Alongside this we listen to the topics the group raise and look for methods to influence these, finding relevant local and national projects which can be shaped by their experience. It is important to share the ‘what happened’ as a result of their feedback too. The groups give people a voice, attendees feel valued I am encouraged when they leave knowing that their involvement has made a difference.
The Reading group are keen to feed into library refurbishment plans as well as visit local GP surgeries to give pointers to make the space more dementia friendly.
An example on a national level is sharing feedback on the updated ‘This is me’ publication. ‘This is me’ is a simple leaflet for anyone receiving professional care who is living with dementia or experiencing delirium or other communication difficulties. (more about this is me)
On a National level Alzheimer’s Society’s Involvement Team lead on the work we do to involve people living with dementia in our work. A recent example of Co-Production is the July Edition of the Dementia Together Magazine which was co-produced: co-production-panel. In Essex there is a service for people with Young onset Dementia which is co-created and co-delivered.
5. What changes have been made as a result of Co-Production?
We have learned that co-production needs to be planned and given additional time – this has led to the creation of guidance documents to support finding the right people, ethical considerations, practical considerations and feedback information.
6. What organisational benefits have you had from Co-Production?
Alzheimer’s Society support people living with dementia, and in order to do that we need to listen to people living with dementia – their feedback shapes our brand, strategy and focus as an organisation. It also makes the work more effective and increases impact. Involving people living with dementia in our work increased trust and integrity of our services and position.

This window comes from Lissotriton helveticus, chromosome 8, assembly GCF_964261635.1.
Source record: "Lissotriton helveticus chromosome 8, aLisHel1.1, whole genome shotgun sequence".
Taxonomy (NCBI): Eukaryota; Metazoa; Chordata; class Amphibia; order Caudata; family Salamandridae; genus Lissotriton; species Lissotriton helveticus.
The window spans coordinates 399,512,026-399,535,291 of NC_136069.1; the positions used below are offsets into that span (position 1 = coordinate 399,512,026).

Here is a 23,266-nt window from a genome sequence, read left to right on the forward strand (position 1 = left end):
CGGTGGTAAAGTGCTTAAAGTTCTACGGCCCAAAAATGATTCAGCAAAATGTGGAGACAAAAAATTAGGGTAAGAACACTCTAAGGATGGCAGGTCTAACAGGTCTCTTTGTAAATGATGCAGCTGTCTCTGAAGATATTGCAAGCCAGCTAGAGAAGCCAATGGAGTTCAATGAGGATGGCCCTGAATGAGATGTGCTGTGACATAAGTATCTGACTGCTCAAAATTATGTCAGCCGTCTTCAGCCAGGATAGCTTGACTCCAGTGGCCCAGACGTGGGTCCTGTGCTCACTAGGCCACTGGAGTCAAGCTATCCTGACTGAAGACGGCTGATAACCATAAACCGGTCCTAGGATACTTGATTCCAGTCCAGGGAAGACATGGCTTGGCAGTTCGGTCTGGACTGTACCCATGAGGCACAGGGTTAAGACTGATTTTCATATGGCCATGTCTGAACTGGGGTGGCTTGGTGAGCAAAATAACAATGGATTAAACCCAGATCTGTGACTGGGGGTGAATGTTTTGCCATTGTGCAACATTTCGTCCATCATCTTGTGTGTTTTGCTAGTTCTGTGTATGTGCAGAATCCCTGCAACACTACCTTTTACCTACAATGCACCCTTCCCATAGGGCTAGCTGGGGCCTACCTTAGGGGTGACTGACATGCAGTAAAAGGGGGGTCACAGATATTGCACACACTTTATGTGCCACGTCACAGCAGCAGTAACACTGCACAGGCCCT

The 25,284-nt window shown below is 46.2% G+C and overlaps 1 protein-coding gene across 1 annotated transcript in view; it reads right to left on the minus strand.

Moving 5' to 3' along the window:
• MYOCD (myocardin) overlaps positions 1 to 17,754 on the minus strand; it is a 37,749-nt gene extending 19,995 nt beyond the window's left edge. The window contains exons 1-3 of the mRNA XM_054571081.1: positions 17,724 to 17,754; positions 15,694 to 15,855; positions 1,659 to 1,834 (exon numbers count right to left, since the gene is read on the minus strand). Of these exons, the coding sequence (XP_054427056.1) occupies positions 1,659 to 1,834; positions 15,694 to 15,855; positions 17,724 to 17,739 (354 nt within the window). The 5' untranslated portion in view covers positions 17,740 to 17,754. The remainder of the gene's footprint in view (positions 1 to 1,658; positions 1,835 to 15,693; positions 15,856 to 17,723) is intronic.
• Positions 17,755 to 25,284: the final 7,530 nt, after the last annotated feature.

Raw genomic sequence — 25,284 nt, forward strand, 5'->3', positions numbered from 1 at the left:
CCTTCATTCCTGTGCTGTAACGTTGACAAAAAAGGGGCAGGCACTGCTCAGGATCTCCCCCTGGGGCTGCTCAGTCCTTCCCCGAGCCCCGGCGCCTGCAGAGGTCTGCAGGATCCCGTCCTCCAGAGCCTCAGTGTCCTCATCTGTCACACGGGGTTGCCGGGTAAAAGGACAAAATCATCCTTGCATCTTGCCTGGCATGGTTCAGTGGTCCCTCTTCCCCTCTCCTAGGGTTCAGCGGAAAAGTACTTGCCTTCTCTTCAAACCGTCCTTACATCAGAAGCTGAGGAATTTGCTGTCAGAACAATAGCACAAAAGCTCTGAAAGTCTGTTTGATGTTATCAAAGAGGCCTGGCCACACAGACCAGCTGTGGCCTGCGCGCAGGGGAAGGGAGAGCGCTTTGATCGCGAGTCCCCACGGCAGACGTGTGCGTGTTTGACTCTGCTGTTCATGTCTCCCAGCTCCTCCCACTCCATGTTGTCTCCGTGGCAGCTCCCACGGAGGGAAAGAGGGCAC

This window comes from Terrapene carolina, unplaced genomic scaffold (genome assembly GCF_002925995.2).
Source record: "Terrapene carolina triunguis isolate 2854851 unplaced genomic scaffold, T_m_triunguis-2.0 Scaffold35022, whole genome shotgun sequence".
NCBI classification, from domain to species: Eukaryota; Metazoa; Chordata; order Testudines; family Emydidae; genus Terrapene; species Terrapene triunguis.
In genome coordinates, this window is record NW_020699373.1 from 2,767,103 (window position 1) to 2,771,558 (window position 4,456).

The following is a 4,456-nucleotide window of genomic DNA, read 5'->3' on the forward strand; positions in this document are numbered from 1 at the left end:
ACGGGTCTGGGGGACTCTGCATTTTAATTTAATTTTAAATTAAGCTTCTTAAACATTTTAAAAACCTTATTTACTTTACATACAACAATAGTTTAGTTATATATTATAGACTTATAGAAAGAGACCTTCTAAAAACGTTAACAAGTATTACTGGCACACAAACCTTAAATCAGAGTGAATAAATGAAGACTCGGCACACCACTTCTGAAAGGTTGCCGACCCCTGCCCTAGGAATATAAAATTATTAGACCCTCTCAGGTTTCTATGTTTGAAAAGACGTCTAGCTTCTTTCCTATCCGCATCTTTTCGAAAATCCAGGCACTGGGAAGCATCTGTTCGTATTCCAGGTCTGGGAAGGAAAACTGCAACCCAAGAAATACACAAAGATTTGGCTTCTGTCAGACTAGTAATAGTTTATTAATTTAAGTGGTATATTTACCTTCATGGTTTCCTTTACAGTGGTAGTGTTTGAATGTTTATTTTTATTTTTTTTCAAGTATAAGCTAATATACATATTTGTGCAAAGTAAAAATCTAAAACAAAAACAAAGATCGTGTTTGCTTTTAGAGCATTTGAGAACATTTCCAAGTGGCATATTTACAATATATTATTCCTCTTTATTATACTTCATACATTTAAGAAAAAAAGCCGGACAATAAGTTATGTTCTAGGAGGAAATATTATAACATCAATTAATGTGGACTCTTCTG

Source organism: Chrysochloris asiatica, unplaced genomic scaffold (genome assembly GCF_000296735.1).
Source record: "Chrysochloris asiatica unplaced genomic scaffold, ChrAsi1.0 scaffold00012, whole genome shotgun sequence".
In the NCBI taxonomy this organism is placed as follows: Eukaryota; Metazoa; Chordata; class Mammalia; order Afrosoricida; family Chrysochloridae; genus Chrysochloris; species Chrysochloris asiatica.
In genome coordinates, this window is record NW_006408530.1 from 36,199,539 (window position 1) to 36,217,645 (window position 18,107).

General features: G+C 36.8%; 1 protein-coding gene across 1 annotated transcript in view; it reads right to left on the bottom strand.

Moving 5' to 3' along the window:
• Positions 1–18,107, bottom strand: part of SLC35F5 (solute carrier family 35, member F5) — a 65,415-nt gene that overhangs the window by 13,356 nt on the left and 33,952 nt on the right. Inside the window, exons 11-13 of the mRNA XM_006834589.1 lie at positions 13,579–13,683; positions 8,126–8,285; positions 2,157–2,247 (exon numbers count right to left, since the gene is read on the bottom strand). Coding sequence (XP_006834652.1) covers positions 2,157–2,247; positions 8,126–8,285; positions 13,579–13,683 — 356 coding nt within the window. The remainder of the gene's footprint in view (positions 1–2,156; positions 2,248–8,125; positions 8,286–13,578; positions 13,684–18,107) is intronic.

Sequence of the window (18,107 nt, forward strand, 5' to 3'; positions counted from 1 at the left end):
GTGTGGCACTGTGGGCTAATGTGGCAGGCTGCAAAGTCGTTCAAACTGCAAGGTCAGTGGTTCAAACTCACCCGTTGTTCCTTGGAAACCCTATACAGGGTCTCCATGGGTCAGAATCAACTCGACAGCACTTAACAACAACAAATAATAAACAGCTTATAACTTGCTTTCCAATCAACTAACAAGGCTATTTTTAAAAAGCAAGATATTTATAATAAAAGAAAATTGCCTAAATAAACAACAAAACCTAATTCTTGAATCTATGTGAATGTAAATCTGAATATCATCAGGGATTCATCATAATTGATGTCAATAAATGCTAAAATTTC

Members of the public are more likely to trust us and feel heard as a result.
7. What top tips would you share with an organisation that wants to involve users in shaping their services?
Alzheimer’s Society have produced the ‘Dementia Experience Toolkit’ to support organisations and individuals involve people living with dementia in their work:
8. Lessons learned around Co-Production – Things that went well or not so well
At the local involvement groups one of the key learnings is around being clear with people on where they can influence and to support this, we use the idea of ‘car-parking’ where topics are raised which are important to the group, but there is still work to do to build an inroad/pathway to give feedback on that area. We have learnt that communication is important around the group – the group is not formed to solve the problems, but instead a group to be consulted on and where there are particular topics that are important to the group, we need to find tangible ways to provide input in these areas.
It is also important to go back to the group with the lessons learnt and the result of their feedback so that we can move from engagement into something more.
Watch video about Dementia Voices.